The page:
An Open Letter to Betsy DeVos, U.S. Secretary of Education
From Mediarazzi Founder/CEO Phil Autelitano
Dear Madam Secretary,
It is obvious to me there are a lot of folks in the country who do not like you, who feel you are unqualified for your position, who believe you will do more harm than good for our children, who feel you are a joke, and that you will ultimately fail. In fact, there are many who WANT you to fail, not necessarily because of who you are, but because of who and what you represent to them. But I’m not here to talk about that…
Personally, I don’t know you. I know nothing of your background or your education, and honestly, I don’t care. What I do know — and what I do care about — is that YOU are in a position to make things happen, you have the power to create change, and because of that, I am writing you on behalf of the community I represent, a community that has led the greatest expansion of wealth in our country’s history over the past several decades, an institution that has thrust our great nation to the forefront of innovation and has literally changed the world in more positive ways than we can possibly fathom in a remarkably short period of time.
I’m writing to you on behalf of Technology.
Despite all the haters, you, Madam Secretary, right now have an opportunity to become the greatest Secretary of Education our nation has ever seen —YOU have the power to change the world, with a simple stroke of your pen. You hold in your hands the key that will unlock the door to opportunities for hundreds of thousands of students today, and millions more tomorrow.
That key is Computer Science.
Madam Secretary, if you will, please visit Code.org — a non-profit funded in part by Microsoft, Google, and others, and dedicated to expanding access to Computer Science. Specifically, visit this page: https://code.org/promote and you will discover:
“Computer Science drives innovation throughout the US economy, but it remains marginalized throughout K-12 education.” Computer Science is responsible for more positive change in our world — including positive changes to Education — than anything else, yet our education system does not take it seriously enough.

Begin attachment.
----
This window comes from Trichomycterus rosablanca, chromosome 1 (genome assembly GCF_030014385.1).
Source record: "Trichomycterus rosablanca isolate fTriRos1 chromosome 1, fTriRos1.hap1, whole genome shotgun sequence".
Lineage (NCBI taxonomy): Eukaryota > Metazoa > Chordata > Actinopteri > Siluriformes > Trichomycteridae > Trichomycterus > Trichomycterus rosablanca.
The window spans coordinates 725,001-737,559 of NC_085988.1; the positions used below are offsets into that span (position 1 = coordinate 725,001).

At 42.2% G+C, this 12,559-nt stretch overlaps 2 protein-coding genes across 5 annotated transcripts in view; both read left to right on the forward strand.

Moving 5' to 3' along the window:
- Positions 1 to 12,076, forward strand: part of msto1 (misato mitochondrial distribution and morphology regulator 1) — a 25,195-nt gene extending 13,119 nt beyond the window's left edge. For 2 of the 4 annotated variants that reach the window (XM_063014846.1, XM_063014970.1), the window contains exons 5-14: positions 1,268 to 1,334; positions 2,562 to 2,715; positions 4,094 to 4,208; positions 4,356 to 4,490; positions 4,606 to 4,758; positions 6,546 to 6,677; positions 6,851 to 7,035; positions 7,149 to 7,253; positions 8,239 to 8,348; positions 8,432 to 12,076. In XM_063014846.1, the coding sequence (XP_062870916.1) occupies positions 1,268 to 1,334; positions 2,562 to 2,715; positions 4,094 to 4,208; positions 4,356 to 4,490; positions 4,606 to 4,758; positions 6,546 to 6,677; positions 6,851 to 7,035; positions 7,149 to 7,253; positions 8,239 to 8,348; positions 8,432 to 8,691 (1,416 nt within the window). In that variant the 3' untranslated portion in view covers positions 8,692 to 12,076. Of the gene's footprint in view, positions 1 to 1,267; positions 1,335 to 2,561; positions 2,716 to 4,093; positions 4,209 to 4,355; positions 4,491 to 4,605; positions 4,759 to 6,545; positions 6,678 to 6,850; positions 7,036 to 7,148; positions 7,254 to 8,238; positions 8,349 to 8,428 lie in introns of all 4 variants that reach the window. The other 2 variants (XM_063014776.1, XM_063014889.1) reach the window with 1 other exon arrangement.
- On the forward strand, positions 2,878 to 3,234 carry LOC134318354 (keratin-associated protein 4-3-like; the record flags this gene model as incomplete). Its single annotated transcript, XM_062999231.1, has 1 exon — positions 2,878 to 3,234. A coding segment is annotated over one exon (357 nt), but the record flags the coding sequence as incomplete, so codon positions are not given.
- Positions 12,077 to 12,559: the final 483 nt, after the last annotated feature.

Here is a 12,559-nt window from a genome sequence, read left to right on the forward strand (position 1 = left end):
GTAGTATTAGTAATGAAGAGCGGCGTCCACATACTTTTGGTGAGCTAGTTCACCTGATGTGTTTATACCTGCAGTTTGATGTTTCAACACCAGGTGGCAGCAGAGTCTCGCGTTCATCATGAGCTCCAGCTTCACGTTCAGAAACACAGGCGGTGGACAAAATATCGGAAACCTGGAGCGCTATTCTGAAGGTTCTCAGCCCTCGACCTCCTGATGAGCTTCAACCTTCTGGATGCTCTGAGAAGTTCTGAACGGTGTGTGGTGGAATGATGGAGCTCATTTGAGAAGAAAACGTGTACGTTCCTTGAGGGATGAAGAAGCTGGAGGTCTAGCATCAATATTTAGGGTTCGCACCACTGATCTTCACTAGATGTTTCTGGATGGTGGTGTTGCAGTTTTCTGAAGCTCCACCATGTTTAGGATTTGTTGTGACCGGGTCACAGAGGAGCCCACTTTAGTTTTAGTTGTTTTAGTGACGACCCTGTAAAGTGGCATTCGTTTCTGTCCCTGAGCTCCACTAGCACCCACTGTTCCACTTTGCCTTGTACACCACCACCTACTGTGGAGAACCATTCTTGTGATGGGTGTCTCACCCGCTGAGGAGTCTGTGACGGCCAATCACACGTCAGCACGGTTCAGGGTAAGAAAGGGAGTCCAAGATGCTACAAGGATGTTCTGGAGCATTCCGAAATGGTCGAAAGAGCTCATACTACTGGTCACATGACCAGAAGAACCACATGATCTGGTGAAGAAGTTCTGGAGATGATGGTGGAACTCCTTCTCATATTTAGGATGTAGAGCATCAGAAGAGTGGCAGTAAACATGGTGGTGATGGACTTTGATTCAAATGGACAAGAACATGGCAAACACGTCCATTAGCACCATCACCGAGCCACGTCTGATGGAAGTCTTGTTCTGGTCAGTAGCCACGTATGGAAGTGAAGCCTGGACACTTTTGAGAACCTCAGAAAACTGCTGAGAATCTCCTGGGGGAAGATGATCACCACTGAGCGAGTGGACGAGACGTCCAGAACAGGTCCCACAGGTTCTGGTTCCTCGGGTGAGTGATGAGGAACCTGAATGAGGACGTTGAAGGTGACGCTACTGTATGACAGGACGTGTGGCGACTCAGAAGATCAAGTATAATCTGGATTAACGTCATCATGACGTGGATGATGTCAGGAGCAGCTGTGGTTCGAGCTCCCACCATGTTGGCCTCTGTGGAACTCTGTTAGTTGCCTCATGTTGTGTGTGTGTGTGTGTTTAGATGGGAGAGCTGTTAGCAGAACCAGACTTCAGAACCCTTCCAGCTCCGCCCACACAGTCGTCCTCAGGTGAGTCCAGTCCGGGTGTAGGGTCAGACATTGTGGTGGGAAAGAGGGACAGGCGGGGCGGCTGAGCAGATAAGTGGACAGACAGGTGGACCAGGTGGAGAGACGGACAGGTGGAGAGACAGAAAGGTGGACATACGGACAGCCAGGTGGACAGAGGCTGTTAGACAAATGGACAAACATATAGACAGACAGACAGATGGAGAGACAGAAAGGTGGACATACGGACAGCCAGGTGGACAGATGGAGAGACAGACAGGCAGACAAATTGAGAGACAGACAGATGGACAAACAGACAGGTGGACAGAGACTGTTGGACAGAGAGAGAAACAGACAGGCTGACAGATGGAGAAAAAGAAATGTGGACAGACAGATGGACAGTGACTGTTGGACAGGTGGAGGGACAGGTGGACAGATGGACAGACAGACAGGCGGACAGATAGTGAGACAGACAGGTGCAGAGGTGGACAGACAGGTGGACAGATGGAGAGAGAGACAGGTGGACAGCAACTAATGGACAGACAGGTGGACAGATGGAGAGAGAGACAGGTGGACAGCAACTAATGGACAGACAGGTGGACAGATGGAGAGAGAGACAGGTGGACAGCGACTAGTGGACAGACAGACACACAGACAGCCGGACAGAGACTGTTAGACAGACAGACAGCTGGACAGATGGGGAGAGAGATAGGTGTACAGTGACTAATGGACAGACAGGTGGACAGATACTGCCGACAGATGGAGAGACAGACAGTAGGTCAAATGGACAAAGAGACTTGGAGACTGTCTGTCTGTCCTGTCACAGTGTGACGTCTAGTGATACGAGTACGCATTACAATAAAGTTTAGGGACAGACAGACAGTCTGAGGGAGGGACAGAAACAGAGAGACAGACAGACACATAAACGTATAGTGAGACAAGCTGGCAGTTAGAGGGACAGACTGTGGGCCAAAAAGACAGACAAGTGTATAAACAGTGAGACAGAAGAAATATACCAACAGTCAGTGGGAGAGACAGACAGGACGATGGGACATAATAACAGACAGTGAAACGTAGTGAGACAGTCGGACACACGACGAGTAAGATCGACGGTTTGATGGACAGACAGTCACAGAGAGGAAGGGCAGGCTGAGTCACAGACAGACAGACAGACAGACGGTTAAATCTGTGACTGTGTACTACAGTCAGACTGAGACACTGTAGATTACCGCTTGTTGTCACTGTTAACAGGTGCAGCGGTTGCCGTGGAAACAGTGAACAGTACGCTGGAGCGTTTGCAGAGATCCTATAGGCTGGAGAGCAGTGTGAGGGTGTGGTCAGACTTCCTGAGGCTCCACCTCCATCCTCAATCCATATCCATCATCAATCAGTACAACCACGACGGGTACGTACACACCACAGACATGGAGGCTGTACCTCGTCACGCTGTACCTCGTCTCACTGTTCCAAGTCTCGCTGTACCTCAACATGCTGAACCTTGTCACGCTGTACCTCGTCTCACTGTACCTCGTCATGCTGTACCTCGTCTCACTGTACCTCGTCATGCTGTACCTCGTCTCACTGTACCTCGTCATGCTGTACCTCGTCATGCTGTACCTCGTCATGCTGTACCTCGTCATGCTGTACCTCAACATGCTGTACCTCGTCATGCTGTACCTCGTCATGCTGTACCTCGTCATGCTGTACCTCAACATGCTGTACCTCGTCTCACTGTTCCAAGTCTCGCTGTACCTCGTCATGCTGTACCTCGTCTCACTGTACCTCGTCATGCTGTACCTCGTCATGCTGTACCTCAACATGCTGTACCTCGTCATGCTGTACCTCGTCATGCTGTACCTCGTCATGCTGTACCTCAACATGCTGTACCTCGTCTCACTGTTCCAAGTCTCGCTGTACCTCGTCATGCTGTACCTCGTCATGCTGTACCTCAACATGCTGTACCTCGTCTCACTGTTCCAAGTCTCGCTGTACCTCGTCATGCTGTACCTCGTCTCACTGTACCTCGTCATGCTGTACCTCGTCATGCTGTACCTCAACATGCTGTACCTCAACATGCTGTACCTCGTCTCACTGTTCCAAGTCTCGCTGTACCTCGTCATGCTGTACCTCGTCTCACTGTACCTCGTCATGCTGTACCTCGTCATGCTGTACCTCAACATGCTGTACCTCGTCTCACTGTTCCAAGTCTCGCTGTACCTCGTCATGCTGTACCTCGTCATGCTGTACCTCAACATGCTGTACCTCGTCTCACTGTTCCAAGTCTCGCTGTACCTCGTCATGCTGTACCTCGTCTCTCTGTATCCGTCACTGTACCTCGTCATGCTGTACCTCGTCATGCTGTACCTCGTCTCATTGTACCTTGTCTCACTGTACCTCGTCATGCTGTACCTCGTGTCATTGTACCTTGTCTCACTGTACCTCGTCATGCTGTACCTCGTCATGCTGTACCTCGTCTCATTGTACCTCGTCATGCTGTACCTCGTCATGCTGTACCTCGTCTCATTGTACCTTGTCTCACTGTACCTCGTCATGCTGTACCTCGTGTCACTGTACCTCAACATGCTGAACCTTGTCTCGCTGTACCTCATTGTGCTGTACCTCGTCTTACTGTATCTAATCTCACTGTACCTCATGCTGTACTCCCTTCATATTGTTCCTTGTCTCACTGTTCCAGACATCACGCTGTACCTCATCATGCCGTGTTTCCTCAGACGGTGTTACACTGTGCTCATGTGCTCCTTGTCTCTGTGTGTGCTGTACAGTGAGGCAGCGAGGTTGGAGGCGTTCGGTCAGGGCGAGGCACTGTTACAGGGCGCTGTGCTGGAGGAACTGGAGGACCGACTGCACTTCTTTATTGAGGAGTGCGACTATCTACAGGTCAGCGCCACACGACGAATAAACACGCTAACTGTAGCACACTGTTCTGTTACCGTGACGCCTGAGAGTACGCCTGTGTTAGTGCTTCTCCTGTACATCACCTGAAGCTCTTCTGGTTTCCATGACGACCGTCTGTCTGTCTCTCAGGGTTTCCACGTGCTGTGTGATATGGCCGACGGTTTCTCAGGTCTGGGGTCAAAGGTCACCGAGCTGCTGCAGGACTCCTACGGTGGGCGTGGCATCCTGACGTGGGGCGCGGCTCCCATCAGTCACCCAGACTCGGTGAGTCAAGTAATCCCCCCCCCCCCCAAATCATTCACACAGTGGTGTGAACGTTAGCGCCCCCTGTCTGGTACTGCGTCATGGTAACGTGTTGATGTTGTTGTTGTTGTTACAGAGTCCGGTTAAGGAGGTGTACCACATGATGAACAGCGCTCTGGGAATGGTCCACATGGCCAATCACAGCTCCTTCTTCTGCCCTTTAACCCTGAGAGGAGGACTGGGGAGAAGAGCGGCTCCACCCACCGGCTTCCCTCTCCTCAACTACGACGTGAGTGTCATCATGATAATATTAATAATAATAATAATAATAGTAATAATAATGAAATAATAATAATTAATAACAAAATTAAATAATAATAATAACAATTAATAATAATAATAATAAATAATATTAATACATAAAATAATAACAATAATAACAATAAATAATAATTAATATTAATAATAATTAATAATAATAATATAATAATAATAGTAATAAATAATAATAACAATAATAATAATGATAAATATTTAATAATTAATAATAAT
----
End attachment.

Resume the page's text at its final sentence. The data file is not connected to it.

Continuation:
According to Code.org:
- Only 33 states allow students to count computer science courses toward high school graduation.
- There are currently 527,169 open computing jobs nationwide.
- Last year, only 42,969 computer science students graduated into the workforce.
- The majority of schools do not teach Computer Science. Ninety percent of parents want their children to learn Computer Science but only 40-percent of schools teach it.
- Seventy-one percent of all new jobs in STEM are in computing, but only EIGHT PERCENT of STEM graduates are in Computer Science.
- Women who try AP Computer Science in high school are ten times more likely to major in it in college. Black and Hispanic students are seven times more likely.
- Only seven states have created K-12 Computer Science standards.
- A Computer Science major will earn 40-percent more on average
- Computing jobs are the Number One source of new wages in the U.S.
And if I might add, Computer Science and Technology are the driving force of our economy, now and for the future. More opportunities exist within this realm than in any other industry.
Madam Secretary, there are currently more than 500,000 computing job openings, in every industry, in every state — and this is projected to continue to grow at twice the rate of all other jobs. The problem is, our children are not being taught to fill these jobs. They could literally be taught to fill many of them straight out of high school.